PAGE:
SEATTLE — For years, working on a project that didn’t make a lot of sense to outsiders but was championed by the boss was a badge of honor for employees at some of the tech industry’s biggest companies. Google tried to create augmented reality glasses. Amazon developed its own high-end smartphone. Facebook changed its name to Meta and jumped headlong into the virtual world of the metaverse.
When those projects have fizzled, workers have often slipped into another job at the company. The business usually bore the risk of a failed product or bad idea — not the employee.
But as tech companies have turned to mass layoffs in recent months, the big bets have increasingly looked like bad bets for holding on to a job. When companies have looked for cuts, they have turned to the groups that could be years from making something that will turn a profit.
At Amazon, the ax fell on teams working on the Alexa voice system, drones and automated stores, all projects championed by Amazon’s founder, Jeff Bezos, who no longer runs the company. At Google, it hit ventures like autonomous trucks and other so-called moonshots once championed by Larry Page and Sergey Brin, who also no longer run their company.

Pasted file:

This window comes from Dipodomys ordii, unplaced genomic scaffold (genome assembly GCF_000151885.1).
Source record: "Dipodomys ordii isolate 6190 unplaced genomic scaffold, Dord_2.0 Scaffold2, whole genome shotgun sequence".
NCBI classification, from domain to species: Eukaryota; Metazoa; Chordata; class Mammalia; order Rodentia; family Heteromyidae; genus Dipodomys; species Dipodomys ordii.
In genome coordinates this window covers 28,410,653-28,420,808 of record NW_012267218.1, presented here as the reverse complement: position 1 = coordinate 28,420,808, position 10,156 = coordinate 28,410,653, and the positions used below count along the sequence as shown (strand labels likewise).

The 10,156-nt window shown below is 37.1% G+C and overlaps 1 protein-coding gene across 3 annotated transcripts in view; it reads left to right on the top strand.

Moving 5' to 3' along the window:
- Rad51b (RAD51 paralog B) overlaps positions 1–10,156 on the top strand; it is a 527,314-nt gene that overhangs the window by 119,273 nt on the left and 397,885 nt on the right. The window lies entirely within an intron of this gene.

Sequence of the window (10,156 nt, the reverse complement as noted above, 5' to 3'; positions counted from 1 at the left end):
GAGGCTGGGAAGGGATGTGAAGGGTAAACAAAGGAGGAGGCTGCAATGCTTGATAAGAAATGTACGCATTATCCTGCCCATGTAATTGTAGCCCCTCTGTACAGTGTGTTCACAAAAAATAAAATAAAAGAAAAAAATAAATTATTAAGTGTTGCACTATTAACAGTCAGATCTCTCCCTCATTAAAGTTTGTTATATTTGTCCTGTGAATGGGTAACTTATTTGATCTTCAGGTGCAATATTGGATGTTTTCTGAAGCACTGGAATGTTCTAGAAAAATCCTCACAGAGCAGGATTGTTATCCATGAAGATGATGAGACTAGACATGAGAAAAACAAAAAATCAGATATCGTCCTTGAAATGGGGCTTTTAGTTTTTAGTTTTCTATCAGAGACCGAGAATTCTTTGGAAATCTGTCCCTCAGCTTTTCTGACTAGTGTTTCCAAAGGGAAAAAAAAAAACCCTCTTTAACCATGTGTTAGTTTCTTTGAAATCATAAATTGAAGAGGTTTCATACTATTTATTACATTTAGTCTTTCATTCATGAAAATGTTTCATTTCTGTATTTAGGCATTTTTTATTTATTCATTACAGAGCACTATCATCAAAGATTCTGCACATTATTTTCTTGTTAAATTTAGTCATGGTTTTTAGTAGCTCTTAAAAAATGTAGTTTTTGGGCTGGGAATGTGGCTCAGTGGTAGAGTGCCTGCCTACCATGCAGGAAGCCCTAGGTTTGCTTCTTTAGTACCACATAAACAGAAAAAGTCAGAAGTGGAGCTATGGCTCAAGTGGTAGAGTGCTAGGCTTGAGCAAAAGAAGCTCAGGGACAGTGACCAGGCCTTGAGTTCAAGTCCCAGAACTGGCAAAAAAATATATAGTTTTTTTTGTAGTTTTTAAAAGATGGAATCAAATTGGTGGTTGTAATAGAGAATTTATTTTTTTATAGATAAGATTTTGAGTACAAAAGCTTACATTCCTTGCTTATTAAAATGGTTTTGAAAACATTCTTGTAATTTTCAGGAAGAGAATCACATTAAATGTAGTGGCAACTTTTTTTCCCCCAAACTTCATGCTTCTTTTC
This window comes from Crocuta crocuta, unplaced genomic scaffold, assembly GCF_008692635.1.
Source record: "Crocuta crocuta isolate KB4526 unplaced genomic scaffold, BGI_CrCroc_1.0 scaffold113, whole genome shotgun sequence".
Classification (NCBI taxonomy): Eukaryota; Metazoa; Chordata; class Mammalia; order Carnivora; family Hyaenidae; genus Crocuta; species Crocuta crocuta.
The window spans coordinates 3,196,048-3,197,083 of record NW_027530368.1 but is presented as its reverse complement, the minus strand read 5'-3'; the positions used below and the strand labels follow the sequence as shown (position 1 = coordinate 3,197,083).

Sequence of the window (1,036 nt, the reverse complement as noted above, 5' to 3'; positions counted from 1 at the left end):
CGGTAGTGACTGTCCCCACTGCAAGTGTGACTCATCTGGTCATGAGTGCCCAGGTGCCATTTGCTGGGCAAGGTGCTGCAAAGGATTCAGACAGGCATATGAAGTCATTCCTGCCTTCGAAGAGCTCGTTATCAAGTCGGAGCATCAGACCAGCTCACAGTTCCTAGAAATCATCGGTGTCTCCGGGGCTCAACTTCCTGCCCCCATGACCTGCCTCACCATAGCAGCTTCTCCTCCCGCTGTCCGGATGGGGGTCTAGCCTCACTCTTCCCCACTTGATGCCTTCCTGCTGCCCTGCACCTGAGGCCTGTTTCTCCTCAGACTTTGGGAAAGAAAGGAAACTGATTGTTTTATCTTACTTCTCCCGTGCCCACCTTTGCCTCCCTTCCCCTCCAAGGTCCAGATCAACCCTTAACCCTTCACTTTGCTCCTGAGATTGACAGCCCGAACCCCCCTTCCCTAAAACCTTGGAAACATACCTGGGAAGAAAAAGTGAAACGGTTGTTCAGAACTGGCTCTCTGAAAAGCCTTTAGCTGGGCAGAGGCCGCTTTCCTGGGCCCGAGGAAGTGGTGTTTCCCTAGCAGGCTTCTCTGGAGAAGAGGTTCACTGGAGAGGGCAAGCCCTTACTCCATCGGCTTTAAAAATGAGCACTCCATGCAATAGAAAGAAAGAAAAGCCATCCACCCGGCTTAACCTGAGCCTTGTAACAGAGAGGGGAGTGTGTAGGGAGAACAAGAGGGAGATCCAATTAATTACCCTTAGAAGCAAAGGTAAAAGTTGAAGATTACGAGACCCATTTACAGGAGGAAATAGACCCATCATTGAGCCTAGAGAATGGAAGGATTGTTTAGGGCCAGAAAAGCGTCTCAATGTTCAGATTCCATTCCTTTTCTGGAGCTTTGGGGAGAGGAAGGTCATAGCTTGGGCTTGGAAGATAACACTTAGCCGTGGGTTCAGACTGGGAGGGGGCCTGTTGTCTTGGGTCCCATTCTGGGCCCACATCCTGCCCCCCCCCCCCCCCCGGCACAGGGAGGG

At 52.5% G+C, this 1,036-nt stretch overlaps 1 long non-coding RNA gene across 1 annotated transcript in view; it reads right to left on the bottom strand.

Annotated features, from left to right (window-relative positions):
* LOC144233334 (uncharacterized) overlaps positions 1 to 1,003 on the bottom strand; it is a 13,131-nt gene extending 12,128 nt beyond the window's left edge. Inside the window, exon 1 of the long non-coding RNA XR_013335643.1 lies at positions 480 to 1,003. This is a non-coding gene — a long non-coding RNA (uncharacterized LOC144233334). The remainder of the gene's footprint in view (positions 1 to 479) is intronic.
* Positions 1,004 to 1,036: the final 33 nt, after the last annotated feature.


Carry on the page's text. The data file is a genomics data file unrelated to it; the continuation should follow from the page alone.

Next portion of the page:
The shifting economy and executive transitions away from founders have ushered in a new era, and employees wonder: Is their leader marching them to make their mark on the future, or right off a cliff?
That concern has compounded in recent months as tech companies have undertaken their biggest payroll purge in at least 15 years. Boring and profitable has never looked better. And working on the fun idea that may never pay off has never looked so precarious.
“They have all shown they are willing to throw entire squadrons under the bus to cut costs,” said Kharis O’Connell, a veteran designer of futuristic products whom Amazon recruited from Google two years ago. He was laid off in November. “If you are not in a profit center, you’re kind of screwed.”